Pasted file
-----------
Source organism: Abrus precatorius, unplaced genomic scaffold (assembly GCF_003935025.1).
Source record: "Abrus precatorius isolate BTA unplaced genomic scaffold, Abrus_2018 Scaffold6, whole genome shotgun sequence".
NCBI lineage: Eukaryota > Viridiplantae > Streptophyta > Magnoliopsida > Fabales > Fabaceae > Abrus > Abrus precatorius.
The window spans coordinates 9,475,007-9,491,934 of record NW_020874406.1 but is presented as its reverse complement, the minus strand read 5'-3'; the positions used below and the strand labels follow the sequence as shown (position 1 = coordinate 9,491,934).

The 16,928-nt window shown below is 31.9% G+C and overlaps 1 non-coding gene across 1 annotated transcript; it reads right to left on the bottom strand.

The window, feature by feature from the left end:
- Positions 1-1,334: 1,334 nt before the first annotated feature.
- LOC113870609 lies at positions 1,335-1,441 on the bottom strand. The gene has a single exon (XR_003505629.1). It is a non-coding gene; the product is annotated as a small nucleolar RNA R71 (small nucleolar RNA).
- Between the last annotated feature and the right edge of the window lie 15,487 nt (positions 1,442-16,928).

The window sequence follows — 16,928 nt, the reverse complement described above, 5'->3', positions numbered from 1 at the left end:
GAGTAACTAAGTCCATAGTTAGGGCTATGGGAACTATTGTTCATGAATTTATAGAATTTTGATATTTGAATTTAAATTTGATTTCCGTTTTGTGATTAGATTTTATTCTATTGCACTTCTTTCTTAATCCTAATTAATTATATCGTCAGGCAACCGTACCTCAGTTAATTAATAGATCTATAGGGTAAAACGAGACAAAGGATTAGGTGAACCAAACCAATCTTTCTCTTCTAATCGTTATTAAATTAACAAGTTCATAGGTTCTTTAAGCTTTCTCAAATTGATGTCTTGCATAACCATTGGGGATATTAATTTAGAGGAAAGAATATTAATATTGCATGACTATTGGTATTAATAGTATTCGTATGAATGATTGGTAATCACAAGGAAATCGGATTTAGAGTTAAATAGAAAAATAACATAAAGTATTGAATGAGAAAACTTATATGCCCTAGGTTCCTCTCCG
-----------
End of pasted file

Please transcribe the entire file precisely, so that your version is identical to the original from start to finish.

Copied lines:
Source organism: Abrus precatorius, unplaced genomic scaffold (assembly GCF_003935025.1).
Source record: "Abrus precatorius isolate BTA unplaced genomic scaffold, Abrus_2018 Scaffold6, whole genome shotgun sequence".
NCBI lineage: Eukaryota > Viridiplantae > Streptophyta > Magnoliopsida > Fabales > Fabaceae > Abrus > Abrus precatorius.
The window spans coordinates 9,475,007-9,491,934 of record NW_020874406.1 but is presented as its reverse complement, the minus strand read 5'-3'; the positions used below and the strand labels follow the sequence as shown (position 1 = coordinate 9,491,934).

The 16,928-nt window shown below is 31.9% G+C and overlaps 1 non-coding gene across 1 annotated transcript; it reads right to left on the bottom strand.

The window, feature by feature from the left end:
- Positions 1-1,334: 1,334 nt before the first annotated feature.
- LOC113870609 lies at positions 1,335-1,441 on the bottom strand. The gene has a single exon (XR_003505629.1). It is a non-coding gene; the product is annotated as a small nucleolar RNA R71 (small nucleolar RNA).
- Between the last annotated feature and the right edge of the window lie 15,487 nt (positions 1,442-16,928).

The window sequence follows — 16,928 nt, the reverse complement described above, 5'->3', positions numbered from 1 at the left end:
GAGTAACTAAGTCCATAGTTAGGGCTATGGGAACTATTGTTCATGAATTTATAGAATTTTGATATTTGAATTTAAATTTGATTTCCGTTTTGTGATTAGATTTTATTCTATTGCACTTCTTTCTTAATCCTAATTAATTATATCGTCAGGCAACCGTACCTCAGTTAATTAATAGATCTATAGGGTAAAACGAGACAAAGGATTAGGTGAACCAAACCAATCTTTCTCTTCTAATCGTTATTAAATTAACAAGTTCATAGGTTCTTTAAGCTTTCTCAAATTGATGTCTTGCATAACCATTGGGGATATTAATTTAGAGGAAAGAATATTAATATTGCATGACTATTGGTATTAATAGTATTCGTATGAATGATTGGTAATCACAAGGAAATCGGATTTAGAGTTAAATAGAAAAATAACATAAAGTATTGAATGAGAAAACTTATATGCCCTAGGTTCCTCTCCG